FOR MOST PEOPLE, COVID-19 was a negative experience. It was the virus that made them ill. It kept them bedridden. They could not go to meetings, or on trips, or perform at concerts. It took away their senses, made it hard to breathe, left them fatigued to the point where they could barely walk. It obviously killed many people, including my cousin, who would not get vaccinated, made a trip to visit her sister in a different state, and died in a hospital intensive care unit after being on a ventilator for weeks. My experience last autumn was mild in comparison to what so many have gone through, but it was an intense two-week-long journey. It also changed me in profound ways.
To begin, I didn’t even know that I was sick. I had somehow made it through the Harvest Party, an annual folk music event, where I had heard from friends that many had been infected, and came out unscathed. I had started to believe that I was immune, or that I had already had the infection. I had, after all, been sitting in cafes throughout the pandemic while visitors coughed and sneezed their way to their next espresso or piece of cake. That Friday, I went to see the new James Bond movie at the cinema. I have a feeling that it was there that I met the virus. The name of the film was No Time to Die.
Two days later, I drove down to Karksi to deliver some supplies to my former father-in-law and his wife, who were laid up with the virus for the second time. I left the small bag of vitamins at the doorstep, called to them, and got into my car to drive home. It was then that I began to start coughing. It was a strange, dry cough. It felt as if all the oxygen had been sucked out of my lungs. It was worrying enough for me to get a rapid antigen test done the next day at a shopping center. That evening the result came back. I was negative. Of course, I went back to the cafes the next day, even as I began to develop a tremendous head cold. But something else was wrong. I just did not feel completely myself. I felt slower and a little sad. My doctor helped secure a PCR testing appointment, and the following day I walked, yes, walked, to the white tent to have my nose swabbed. Later I got a call informing me of the result. I was positive.
The next 10 days are a blur. The only other person I interacted with was the Bolt delivery man, who left orders of hot curry on the other side of the door. I did not lose my sense of taste or smell, and I credit that spicy curry with helping me get through the experience. I binge watched old James Bond movies. Hours and even days were swallowed up by sleep. I could do, at most, three things a day. Wash a few dishes, maybe a load of laundry. I tried to write. The rest of the time I slept in my bed or stared at the ceiling. At one point, I was almost certain that a young woman I knew was in the room and had brought me a glass of water. I even remember taking the water from her hand and drinking it. When I awoke, she was gone. I also thought I was driving Bond’s Aston Martin DB5. This turned out to be a sweaty blanket.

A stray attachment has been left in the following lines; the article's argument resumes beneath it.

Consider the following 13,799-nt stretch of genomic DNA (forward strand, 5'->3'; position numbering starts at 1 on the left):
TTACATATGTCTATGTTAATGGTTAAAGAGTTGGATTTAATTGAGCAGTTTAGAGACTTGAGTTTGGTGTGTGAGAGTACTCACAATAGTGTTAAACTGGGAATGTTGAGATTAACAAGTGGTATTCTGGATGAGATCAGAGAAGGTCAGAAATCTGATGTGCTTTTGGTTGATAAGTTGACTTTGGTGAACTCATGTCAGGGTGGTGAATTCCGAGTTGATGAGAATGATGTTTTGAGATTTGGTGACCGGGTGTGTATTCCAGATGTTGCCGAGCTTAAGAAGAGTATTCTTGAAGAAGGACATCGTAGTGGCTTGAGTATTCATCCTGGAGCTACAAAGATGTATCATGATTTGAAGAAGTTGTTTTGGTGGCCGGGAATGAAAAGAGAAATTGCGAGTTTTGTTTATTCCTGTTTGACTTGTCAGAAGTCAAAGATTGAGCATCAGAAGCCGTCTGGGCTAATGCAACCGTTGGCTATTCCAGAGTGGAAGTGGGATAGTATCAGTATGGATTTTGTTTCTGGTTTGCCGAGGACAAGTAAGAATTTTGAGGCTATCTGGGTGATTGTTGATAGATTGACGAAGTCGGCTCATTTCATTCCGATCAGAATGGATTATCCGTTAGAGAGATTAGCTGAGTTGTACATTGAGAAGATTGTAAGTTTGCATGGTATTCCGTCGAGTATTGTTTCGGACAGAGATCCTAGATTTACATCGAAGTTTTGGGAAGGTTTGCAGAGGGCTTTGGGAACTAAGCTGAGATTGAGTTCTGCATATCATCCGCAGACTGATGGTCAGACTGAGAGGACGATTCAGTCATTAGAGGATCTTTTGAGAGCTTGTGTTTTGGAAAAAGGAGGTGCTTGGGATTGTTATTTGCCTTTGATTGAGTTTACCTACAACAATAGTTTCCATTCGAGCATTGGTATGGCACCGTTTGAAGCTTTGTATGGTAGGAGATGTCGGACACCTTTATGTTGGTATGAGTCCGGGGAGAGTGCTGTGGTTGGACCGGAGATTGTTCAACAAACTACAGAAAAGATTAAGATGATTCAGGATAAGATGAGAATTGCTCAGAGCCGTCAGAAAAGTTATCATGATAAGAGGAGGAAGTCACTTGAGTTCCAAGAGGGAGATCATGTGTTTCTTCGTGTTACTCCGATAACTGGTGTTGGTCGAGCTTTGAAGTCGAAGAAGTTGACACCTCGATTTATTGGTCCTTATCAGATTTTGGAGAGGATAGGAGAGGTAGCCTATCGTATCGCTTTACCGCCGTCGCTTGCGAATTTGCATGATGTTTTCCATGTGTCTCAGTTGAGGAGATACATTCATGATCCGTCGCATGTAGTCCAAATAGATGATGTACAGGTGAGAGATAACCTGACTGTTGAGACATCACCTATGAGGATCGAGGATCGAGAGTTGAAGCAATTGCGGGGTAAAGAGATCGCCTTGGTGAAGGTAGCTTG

At some point, I became so disoriented, that I only had a marginal idea of who I was. I knew, in a sort of roundabout way, what my name was, and where I had been born and when, who my parents were. I had some memories, but these memories seemed irrelevant to who I was. My name was just a bunch of sounds put together. Memories were just things that had happened. Thoughts had originated from beyond me. Those were things that other people had told me, or that I had read. As such, thoughts, ideas, and theories had nothing to do with me. They were fake, pieced together in elaborate ways, but not really tied to the act of being alive.
Almost a year later, this transcendence of consciousness has had a positive impact. I can no longer judge others by their words, because I know that their words, or attitudes, are not really who they are. They are just words. They come and go. Likewise, I can recognize connections with others that are significant and powerful, but do not need words to define them. If you do feel for someone, what is the use in telling them, because they probably feel the same. I remember the morning the virus left me though, and the sensation of it leaving my body, as if it was tired of messing with me and was hungry for a new victim. It was like possession. The spirit sat up and floated away out the door. A few days later, I came out of isolation and went to the shop. The girl who had brought me water was there, looking at me. I told her about my vision and thanked her for bringing me that glass of imaginary water. The girl gave me a weird look, but I think she understood that I was just grateful that she existed.
An Estonian version of this column appears in the September 2022 issue of the magazine Anne & Stiil.